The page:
Jessica’s roller coaster of emotions about her mother (not to be confused with the Ferris wheel on which they spend their final moments together) improves one of season one’s biggest weak spots. Last time out, the trend of “Jessica has finally captured Kilgrave! ZOMG, he got away again!” grew tired very quickly, despite how good Ritter and Tennant were together.
Alan Sepinwall is a must-read when it comes to any of the shows he covers that I happen to watch. Jessica is the biggest reason why this season works. It makes introducing her mom more reasonable. Sepinwall discusses the Trish, Malcolm, and Jeri storylines, too. They largely act is filler and for the most part, I only enjoyed a handful of things about all of their parts put together.
To say that the language of cancer is written into the DNA of Annihilation is an understatement. Not just with Dr. Ventress, who literally has the disease and pursues a battle / non-battle with it to her own ends. But cancer even comes up right in the first (chronological) scene, where Lena (Natalie Portman) describes the process of cellular division and generation and how the goal of their work is nothing short of curing cancer. This detail is not accident. She is about the path of medication. And we can all understand the medical instinct to cure. To heal. To mend. To make well again and regain our former self. And how so much of that urge comes from the deep understanding of the terrifying possibility that you may not be able to cure it at all.
Just do yourself a favor and go read this FilmCritHulk review. I enjoyed this movie and it was visually stunning.
Marvel released Black Panther on February 16th and it’s seen a lot of well-deserved buzz. I was able to see it on Friday and it was a fantastic movie. Marvel hasn’t been perfect, but they’ve had a solid run since starting the MCU with Iron Man. Here are some articles to check out on Black Panther if you’ve seen the movie already.
This isn’t the first black-led superhero film, but it is perhaps the highest profile ever given to a film so celebratory of black American culture and its African roots, which in itself feels revelatory as a breath of creative fresh air in a genre commonly bemoaned as resting too much on comfortable laurels.
Leigh Monson reviewed the film for The Eagan Enterprise. This review is a quick read that points out how it hits on a pop culture level and what that means for the film.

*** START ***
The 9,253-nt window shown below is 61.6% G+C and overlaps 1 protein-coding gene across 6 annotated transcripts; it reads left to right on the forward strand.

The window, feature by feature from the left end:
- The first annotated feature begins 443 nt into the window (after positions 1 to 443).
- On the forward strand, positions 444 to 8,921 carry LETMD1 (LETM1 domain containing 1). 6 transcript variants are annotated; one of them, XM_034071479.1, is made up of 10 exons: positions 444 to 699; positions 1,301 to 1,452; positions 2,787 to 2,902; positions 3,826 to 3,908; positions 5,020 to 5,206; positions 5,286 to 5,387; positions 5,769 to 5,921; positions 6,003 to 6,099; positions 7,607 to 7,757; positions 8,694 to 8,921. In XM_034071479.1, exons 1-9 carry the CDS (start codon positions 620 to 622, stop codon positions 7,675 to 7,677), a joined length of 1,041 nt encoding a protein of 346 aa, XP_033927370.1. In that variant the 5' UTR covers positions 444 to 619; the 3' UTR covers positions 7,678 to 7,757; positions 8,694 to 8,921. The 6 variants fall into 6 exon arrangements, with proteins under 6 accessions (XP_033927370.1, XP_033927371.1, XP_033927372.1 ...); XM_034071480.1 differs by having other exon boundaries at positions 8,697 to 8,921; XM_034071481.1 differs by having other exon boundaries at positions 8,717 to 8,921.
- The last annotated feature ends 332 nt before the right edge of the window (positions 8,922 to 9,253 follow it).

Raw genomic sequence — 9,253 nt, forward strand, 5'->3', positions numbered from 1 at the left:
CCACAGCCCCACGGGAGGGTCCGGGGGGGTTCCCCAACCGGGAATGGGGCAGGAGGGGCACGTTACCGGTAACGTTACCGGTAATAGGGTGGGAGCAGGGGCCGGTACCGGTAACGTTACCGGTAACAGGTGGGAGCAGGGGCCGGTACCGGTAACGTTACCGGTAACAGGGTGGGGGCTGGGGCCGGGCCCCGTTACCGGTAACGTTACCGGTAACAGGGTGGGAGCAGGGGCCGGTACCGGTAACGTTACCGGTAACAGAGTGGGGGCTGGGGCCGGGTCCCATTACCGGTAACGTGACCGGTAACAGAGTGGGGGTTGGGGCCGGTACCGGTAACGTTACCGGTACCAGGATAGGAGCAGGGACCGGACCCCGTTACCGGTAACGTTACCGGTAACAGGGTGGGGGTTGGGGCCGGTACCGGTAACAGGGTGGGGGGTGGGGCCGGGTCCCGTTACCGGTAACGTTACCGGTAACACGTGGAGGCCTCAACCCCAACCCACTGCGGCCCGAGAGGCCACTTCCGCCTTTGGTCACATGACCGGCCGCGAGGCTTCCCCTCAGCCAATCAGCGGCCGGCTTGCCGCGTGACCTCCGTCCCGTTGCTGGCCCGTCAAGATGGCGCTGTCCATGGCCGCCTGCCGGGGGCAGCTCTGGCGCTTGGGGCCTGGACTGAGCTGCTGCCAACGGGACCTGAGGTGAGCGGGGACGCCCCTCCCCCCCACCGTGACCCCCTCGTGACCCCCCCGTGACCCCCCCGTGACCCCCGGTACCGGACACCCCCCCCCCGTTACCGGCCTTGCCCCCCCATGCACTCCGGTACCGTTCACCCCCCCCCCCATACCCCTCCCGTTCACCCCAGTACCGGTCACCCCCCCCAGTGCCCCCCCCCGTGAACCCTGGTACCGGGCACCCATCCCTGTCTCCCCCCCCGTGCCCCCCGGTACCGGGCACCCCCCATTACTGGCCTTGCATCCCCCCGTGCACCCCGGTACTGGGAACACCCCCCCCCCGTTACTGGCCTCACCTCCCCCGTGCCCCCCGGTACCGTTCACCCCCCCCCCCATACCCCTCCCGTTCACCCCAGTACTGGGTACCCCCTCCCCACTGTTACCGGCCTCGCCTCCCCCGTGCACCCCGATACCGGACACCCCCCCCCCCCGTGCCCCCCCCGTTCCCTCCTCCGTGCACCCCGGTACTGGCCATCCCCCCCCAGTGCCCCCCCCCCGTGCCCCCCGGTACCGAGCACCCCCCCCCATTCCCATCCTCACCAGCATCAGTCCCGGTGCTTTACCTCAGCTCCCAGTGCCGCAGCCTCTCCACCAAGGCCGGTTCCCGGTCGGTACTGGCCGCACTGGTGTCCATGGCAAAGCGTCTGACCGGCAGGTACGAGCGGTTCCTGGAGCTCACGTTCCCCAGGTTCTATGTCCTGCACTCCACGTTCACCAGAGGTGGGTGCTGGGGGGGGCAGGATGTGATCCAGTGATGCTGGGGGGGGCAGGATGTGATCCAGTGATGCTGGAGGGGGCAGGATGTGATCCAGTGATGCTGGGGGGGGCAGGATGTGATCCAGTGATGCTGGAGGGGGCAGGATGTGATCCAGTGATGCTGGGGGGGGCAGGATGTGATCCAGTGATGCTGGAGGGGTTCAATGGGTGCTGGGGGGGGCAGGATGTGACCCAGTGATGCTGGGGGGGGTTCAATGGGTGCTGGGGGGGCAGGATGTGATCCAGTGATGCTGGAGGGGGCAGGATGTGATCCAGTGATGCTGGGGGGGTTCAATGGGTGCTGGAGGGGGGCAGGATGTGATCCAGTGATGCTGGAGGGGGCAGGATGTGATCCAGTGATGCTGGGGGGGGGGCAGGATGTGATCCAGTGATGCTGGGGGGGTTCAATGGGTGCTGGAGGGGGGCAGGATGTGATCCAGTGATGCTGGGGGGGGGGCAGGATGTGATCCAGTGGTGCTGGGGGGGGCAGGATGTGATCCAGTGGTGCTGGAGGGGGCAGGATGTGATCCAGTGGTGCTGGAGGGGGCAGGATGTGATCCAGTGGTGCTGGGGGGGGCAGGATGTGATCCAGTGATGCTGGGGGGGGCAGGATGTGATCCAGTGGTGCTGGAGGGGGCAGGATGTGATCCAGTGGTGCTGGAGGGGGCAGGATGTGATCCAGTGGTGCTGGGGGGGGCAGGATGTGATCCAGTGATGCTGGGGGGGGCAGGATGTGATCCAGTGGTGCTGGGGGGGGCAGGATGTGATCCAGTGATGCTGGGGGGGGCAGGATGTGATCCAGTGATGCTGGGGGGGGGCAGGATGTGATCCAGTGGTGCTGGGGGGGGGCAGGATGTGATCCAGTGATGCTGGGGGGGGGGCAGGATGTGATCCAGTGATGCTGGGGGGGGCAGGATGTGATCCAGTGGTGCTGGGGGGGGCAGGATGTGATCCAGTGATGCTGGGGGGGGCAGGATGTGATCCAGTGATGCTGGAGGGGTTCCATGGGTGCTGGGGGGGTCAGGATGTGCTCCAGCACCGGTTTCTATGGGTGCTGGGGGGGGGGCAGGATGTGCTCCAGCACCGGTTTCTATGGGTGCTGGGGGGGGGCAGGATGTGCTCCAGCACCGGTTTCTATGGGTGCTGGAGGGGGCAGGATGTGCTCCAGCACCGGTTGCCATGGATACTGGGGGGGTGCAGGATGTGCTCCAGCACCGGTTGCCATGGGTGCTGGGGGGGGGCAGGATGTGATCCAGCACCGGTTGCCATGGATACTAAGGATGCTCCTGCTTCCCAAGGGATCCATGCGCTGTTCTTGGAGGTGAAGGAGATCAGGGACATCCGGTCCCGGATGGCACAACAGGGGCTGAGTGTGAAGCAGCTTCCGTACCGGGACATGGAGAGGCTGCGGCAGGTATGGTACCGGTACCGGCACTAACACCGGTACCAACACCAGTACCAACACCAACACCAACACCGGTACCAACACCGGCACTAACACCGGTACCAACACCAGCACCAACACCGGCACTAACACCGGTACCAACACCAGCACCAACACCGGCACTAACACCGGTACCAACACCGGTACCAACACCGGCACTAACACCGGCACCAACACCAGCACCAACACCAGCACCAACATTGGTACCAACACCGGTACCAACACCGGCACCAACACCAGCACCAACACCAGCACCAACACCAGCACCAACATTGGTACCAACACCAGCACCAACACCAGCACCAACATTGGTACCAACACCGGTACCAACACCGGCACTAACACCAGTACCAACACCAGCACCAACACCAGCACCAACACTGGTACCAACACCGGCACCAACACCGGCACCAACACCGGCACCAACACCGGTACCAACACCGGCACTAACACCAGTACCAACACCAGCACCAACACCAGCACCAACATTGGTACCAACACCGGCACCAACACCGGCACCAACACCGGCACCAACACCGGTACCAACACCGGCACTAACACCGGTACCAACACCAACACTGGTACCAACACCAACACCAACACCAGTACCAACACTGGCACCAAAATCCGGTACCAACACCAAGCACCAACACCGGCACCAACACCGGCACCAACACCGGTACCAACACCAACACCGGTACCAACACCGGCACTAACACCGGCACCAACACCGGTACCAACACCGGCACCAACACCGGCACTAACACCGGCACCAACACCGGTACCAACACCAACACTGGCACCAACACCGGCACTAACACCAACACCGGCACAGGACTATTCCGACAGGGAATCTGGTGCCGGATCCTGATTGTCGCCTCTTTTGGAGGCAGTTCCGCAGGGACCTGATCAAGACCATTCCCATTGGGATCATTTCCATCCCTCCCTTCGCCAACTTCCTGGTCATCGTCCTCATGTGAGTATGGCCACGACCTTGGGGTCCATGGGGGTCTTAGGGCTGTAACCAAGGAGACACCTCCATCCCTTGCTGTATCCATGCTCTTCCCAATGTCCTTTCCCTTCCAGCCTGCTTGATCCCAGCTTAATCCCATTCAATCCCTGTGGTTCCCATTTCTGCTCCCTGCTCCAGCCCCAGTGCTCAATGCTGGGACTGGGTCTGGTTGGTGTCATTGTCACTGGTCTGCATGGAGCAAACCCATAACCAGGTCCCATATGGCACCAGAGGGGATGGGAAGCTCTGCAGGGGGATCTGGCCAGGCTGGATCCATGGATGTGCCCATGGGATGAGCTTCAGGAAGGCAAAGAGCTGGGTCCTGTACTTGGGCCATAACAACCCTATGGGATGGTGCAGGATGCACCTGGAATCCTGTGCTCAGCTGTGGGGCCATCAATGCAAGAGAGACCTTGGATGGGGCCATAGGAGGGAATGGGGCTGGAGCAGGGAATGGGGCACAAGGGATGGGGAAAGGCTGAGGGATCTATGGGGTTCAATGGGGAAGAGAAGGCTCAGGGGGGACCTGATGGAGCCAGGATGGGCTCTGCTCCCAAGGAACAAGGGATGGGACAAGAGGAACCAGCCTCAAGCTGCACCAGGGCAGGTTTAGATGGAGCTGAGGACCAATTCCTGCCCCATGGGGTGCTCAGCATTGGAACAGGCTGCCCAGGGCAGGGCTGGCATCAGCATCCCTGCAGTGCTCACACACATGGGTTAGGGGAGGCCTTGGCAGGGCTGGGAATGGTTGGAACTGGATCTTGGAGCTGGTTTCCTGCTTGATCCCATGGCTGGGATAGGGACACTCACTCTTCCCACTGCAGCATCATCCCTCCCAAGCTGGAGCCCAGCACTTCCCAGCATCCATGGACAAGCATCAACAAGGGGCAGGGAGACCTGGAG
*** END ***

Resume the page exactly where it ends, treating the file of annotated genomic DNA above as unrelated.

The truth is that they didn’t dare put the same kinds of handcuffs they did in the past on Coogler. They trusted him largely because they had to trust him. The optics of doing the alternative were too risky. And that was terrifying to them, but they still gave up control and were prepared to take the loss, never expecting in a million years that this film would be the mega-success they’re seeing now (hopefully Hollywood is finally picking up how their modern audience actually works).
Film Crit Hulk is always worth reading. This one is definitely more of a long read, but it’s as entertaining and insightful as you’d expect it to be.
I’m trying to imagine being Ryan Coogler, the movie’s 31-year-old superstar director, at the start of this project, tasked with a job as monumental as this, burdened by a keen sense of the inherent inability to please everyone, and still having to make the movie.
Writing for The Ringer, K. Austin Collins has a nice article on the film. He discusses how you can love something, but have complicated feelings about it at the same time.
If you’re reading this and haven’t seen Black Panther yet, go do that. It’s worth your time.
You can find all previous editions of Monday Musings here.
Monday Musings returns with podcasts on podcasts for you. Celebration Rock returned today and Vox is launching a new show. Check them out below.
Celebration Rock dropped two new episodes. The first is with Brian Fallon and the second is with Jeff Rosenstock. Steven Hyden discusses albums that Bruce Springsteen released in the 70s, 80s, and 90s.
Brian Fallon joins to discuss 1973’s Greetings From Asbury Park, N.J. and The Wild, The Innocent, and The E Street Shuffle.
Jeff Rosenstock joins to discuss Born To Run, which is the first big album of Springsteen’s career.
Take us along on your evening commute Monday through Friday (not on the weekends) and our promise to you is that by the time you get home — or to happy hour — you’ll not only understand the biggest events happening in the world, you’ll be able to explain them to your family and friends.
Vox is launching Today, Explained next week. It sounds similar to The Daily, which I honestly haven’t checked out. However, I might check out both soon just to see how either fits into my podcast listening habits. This sounds like a good way to keep up on the news that maybe I don’t necessarily want to read during the week.